Looking in the rearview mirror can help us find a better destination, historically speaking, that is. George Santayana said, “Those who do not remember the past are condemned to repeat it.” Many of the NCSML’s upcoming programs take a look at past events in ways that provide understanding of then so we can learn for now. As Santayana also said, “We must welcome the future, remembering that soon it will be the past; and we must respect the past, remembering that it was once all that was humanly possible.”
- Václav Havel was a civil activist of international stature, president first of Czechoslovakia and then of the Czech Republic, and an award-winning author. Havel wrote plays, poetry, and speeches that still inspire millions today. The National Czech & Slovak Museum & Library seeks to honor this incredible man and his many diverse talents by initiating the annual Velvet Voices of Freedom Speech Competition on Jan. 26, 2019. Havel led the people of Czechoslovakia through the Velvet Revolution where they peacefully overthrew communism, and then he led the people through the Velvet Divorce where they peacefully separated into the Czech Republic and Slovakia. The intention of the competition is to celebrate the incredible power of human passion expressed through speech to transform the world.
For more information, email Sarah Henderson at firstname.lastname@example.org.
- Blindfolded: Europe on the Road to the Great War (Sept. 22 opening) Eleven minutes after 11:00 on the morning of the 11th of August 1918, a round of cannon fire in Versailles, France, symbolically ended “The Great War” or as it is most commonly known, World War I. In conjunction with the NCSML exhibition, Guts & Glory: The War Train that Shaped a Nation, this exhibit designed entirely by two graduate students from Palacký University Olomouc provides context and commemorates the 100th anniversary of WWI. The years before the war were similar in ways to the present times: Humankind was living in civilized prosperity and the fate of the world seemed to be held firmly in the hands of a few leaders. A few summer weeks in 1914 changed everything, altering the idea of powerful leaders perfectly understanding the world as a whole and retaining total control in the background.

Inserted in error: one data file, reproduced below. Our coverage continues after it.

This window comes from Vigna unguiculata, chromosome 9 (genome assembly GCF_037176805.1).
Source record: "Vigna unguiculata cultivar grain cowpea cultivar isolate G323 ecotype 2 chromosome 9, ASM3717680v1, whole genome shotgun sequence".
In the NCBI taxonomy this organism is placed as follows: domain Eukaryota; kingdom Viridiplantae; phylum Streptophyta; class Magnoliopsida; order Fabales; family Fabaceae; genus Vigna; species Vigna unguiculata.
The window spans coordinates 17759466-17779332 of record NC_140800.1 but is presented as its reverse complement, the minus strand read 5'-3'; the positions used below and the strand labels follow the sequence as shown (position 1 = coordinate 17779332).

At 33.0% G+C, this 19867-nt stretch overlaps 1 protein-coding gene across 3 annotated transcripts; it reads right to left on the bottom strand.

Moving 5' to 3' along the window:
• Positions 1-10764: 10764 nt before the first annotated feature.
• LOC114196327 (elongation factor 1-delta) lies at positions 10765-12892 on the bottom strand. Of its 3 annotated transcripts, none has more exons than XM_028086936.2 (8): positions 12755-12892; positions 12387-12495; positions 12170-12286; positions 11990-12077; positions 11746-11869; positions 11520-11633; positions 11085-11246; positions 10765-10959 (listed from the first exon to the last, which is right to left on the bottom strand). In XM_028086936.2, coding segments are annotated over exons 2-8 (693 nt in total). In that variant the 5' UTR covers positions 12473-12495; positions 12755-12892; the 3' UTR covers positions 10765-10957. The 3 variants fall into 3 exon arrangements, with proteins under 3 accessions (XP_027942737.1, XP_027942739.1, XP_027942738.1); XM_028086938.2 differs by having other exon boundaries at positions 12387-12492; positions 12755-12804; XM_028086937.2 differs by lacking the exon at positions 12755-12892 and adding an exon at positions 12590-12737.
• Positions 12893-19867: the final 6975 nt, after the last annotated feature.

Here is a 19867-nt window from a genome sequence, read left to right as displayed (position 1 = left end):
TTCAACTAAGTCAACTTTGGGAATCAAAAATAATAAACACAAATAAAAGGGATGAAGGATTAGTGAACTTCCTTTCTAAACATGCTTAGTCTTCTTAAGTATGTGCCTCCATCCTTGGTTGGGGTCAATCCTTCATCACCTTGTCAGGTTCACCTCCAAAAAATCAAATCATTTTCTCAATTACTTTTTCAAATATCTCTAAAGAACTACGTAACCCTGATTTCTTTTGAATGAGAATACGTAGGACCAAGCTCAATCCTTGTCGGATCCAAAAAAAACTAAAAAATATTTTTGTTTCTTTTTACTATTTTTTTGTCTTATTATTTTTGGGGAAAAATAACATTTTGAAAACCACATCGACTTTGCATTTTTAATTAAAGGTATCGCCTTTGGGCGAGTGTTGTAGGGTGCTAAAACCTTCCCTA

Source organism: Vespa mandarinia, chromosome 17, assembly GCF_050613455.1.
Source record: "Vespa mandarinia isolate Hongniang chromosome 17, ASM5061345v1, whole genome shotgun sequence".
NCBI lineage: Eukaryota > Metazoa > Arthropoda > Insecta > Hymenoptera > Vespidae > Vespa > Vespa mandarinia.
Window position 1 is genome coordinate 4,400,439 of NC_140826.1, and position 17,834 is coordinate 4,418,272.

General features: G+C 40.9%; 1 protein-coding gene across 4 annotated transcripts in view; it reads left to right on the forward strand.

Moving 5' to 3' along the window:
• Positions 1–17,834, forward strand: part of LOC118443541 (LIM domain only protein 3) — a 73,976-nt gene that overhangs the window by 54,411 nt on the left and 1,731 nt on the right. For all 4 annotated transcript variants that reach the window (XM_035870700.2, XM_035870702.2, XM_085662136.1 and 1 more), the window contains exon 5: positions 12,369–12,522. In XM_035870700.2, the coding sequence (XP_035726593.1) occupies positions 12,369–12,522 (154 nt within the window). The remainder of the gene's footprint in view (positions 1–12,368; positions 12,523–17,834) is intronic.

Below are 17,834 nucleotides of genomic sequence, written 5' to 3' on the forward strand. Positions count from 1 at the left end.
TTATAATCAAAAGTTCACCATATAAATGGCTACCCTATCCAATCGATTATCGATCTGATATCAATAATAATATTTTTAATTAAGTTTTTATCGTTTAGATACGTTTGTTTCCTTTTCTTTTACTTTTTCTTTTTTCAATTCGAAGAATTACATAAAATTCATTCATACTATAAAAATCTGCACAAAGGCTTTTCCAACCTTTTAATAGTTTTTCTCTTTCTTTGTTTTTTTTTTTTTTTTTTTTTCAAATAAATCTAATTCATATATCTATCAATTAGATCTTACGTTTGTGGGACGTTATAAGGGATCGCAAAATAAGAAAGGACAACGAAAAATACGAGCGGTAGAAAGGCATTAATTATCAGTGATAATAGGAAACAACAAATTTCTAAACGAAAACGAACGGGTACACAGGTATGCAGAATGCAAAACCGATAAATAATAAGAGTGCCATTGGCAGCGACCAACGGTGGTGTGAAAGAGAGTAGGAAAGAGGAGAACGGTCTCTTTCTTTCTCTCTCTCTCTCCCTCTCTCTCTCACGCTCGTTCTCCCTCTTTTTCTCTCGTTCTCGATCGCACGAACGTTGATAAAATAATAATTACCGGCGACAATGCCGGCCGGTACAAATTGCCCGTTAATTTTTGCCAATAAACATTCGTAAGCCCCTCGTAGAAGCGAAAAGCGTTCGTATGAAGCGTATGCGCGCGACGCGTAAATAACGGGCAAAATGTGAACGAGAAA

- 1968 (re)ACTION: The Prague Spring exhibit through October. The 1968 Prague Spring (January-August) was a period of political liberalization in Czechoslovakia during the era dominated by the Soviet Union after World War II. The hopes for reform were quashed when the Soviet Union invaded the country in late August. This exhibition marks the 50th anniversary of these historic events and portrays through photographs, video, and political cartoons the myriad emotions, actions, and responses these events prompted.
- History on the 8s: Czechoslovak Exile after 1948. On Sept. 26, Martin Nekola, Ph.D., a political science scholar and author from Prague, will discuss all aspects of the Czechoslovak Cold War exile focusing on immigrants to the United States.
- And more!
Check the events page for more classes, exhibitions, and experience.
Let me know if you’re interested in supporting these programs by contacting me at DMcInnis@NCSML.org or at 832-877-8821.